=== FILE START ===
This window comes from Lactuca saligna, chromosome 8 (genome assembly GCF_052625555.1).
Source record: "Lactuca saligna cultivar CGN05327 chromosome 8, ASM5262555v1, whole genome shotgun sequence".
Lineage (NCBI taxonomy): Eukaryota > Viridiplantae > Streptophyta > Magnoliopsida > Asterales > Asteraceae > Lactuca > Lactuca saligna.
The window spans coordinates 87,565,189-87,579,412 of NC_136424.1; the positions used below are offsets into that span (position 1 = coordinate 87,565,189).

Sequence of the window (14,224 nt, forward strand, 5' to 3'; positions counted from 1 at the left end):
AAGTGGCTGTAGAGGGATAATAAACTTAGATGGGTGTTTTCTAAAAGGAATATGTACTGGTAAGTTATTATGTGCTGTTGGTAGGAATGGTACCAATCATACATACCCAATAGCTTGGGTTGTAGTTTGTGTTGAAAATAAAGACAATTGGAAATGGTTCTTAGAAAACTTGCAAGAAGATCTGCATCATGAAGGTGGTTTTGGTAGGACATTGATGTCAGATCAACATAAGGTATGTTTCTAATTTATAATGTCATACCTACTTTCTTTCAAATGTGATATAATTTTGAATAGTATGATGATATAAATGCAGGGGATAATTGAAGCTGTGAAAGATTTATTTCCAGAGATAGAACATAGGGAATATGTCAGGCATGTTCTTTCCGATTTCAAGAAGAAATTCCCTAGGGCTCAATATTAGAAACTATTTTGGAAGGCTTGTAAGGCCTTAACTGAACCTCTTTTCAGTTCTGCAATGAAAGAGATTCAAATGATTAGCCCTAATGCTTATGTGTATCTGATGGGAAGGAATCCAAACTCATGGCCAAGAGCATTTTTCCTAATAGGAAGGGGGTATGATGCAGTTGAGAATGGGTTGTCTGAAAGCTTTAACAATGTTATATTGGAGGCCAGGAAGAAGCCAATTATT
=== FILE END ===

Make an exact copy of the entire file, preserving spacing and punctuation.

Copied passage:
This window comes from Lactuca saligna, chromosome 8 (genome assembly GCF_052625555.1).
Source record: "Lactuca saligna cultivar CGN05327 chromosome 8, ASM5262555v1, whole genome shotgun sequence".
Lineage (NCBI taxonomy): Eukaryota > Viridiplantae > Streptophyta > Magnoliopsida > Asterales > Asteraceae > Lactuca > Lactuca saligna.
The window spans coordinates 87,565,189-87,579,412 of NC_136424.1; the positions used below are offsets into that span (position 1 = coordinate 87,565,189).

Sequence of the window (14,224 nt, forward strand, 5' to 3'; positions counted from 1 at the left end):
AAGTGGCTGTAGAGGGATAATAAACTTAGATGGGTGTTTTCTAAAAGGAATATGTACTGGTAAGTTATTATGTGCTGTTGGTAGGAATGGTACCAATCATACATACCCAATAGCTTGGGTTGTAGTTTGTGTTGAAAATAAAGACAATTGGAAATGGTTCTTAGAAAACTTGCAAGAAGATCTGCATCATGAAGGTGGTTTTGGTAGGACATTGATGTCAGATCAACATAAGGTATGTTTCTAATTTATAATGTCATACCTACTTTCTTTCAAATGTGATATAATTTTGAATAGTATGATGATATAAATGCAGGGGATAATTGAAGCTGTGAAAGATTTATTTCCAGAGATAGAACATAGGGAATATGTCAGGCATGTTCTTTCCGATTTCAAGAAGAAATTCCCTAGGGCTCAATATTAGAAACTATTTTGGAAGGCTTGTAAGGCCTTAACTGAACCTCTTTTCAGTTCTGCAATGAAAGAGATTCAAATGATTAGCCCTAATGCTTATGTGTATCTGATGGGAAGGAATCCAAACTCATGGCCAAGAGCATTTTTCCTAATAGGAAGGGGGTATGATGCAGTTGAGAATGGGTTGTCTGAAAGCTTTAACAATGTTATATTGGAGGCCAGGAAGAAGCCAATTATT